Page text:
Kyle Johnson
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Lincoln and goop Team Up for Some Reason

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Lincoln and goop had a panel in NYC in October
From left to right: Susan Lampinen, Dr. Will Cole, Seamus Mullen and Elise Loehnen
Photo: Lincoln Motor Company

Ever heard of goop? Not the substance that’s kind of like what you’d imagine spooling from the jaws of an alien creature before it chomps down on your face. No, we’re talking goop, the lifestyle brand that sprung from Gwyneth Paltrow’s brain mush and offers adherents sage-like, not-at-all-insane advice like extolling the benefits of eight-day goat-milk cleanses. So, yeah, that’s the goop (all lowercase letters, jerk), and that’s the brand that Lincoln Motor Company recently teamed with for a panel discussion in New York. Because, sure, why not.

Lincoln’s chief group designer of Color and Materials Susan Lampinen and goop Chief Content Officer Elise Loehnen were among the participants on the “Navigate Your Life” panel in NYC in October. The discussion, which also included functional medicine expert Dr. Will Cole and chef/author Seamus Mullen, was aimed at promoting a better, balanced, and more focused lifestyle. Because nothing says getting it together better than a $650 tablecloth, which is something goop sells for whatever reason.

Lampinen was there to discuss something that doesn’t quite fall under goop’s brand of pseudoscience and ridiculousness: the idea that Lincoln vehicles serve as a sanctuary for the senses. Lincoln has promoted this very same concept through ads starring Serena Williams and Matthew McConaughey — neither of whom has gone full crazy and launched their own lifestyle brand cults (yet).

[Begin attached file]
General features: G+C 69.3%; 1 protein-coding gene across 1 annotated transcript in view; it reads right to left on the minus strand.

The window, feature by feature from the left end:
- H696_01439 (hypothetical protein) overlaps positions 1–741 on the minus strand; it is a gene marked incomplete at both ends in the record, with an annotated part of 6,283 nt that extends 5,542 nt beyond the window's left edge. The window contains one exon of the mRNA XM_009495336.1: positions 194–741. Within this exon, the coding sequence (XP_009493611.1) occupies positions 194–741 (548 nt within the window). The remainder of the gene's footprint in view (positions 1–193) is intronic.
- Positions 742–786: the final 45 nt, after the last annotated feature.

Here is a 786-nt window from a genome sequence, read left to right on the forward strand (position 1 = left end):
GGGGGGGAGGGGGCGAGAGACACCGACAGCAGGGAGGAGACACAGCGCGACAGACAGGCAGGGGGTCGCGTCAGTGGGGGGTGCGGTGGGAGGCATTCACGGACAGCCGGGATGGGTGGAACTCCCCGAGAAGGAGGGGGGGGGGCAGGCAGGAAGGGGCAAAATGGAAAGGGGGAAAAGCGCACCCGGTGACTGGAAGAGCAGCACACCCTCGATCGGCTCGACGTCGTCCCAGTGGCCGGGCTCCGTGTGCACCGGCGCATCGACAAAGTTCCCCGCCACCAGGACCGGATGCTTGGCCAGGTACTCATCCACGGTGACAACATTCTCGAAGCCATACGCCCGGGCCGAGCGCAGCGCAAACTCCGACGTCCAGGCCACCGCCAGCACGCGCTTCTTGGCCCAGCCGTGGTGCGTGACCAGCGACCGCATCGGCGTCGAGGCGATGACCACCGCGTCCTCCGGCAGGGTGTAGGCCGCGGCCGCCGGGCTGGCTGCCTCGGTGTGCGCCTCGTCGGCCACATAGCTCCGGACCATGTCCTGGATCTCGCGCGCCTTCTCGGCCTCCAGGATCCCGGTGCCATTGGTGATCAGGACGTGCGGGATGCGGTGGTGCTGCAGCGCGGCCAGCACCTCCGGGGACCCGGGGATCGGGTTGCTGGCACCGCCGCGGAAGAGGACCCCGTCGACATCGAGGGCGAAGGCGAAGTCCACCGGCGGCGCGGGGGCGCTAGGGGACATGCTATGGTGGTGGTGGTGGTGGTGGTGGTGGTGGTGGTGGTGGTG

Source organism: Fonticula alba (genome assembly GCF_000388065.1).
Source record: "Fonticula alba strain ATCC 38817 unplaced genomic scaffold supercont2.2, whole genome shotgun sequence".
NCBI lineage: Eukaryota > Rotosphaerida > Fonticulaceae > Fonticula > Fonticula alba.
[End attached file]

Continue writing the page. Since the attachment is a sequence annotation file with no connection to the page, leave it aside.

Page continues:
Lincoln Lifestyle: What the brand can do for you (note: benefits not evaluated by the FDA)

“From the airy, spacious cabin to the colors and luxurious materials used both in the interior as well as on the exterior, and to the intuitive technology like drive modes and connectivity throughout the cabin — every detail found in a Lincoln vehicle focuses on creating an effortless sanctuary, ultimately making things intuitive, easy, and stress-free for our customers,” Lampinen told Forbes’ Jordi Lippe-McGraw.

It’s not known whether Loehnen took the opportunity of the panel to shill some of the brand’s totally useful and reasonably priced products, which might include psychic vampire repellent and a whole bunch of stuff with a crystal shoved in it. Or maybe she encouraged folks to check out the In goop Health San Francisco summit, hosted by her and Paltrow, which costs anywhere between $1,000 and $2,500 to attend. But, hey, for that kinda scratch, you’ll probably get all the Kool-Aid you can drink!

Lampinen cited the auto-deploying running boards and heated massage seats in the Lincoln Navigator as examples of life nurturing you in small doses. Here’s hoping she didn’t make any unfounded health claims about these features or, like, the 28-speaker Revel Ultima 3D audio system, lest Lincoln lose a false advertising lawsuit like goop did last September. I think they call paying out the nose for making up dumb stuff a neuronasal cleanse in the goop world.

“If you bring design and wellness up to the highest level, it’s about being your best self and living your best life,” said Lampinen. “When we design, wellness and sanctuary are guiding stars for us. It really comes back to ‘human’ and taking care of our clients, providing an effortless, seamless, and luxurious experience within our vehicles.”

Just keep the goat milk in the fridge. You wouldn’t want to spill it all over those nice leather seats.

How Lincoln Stacks Up: The new Lincoln Aviator goat-milk cleanses the Cadillac XT6 in a head-to-head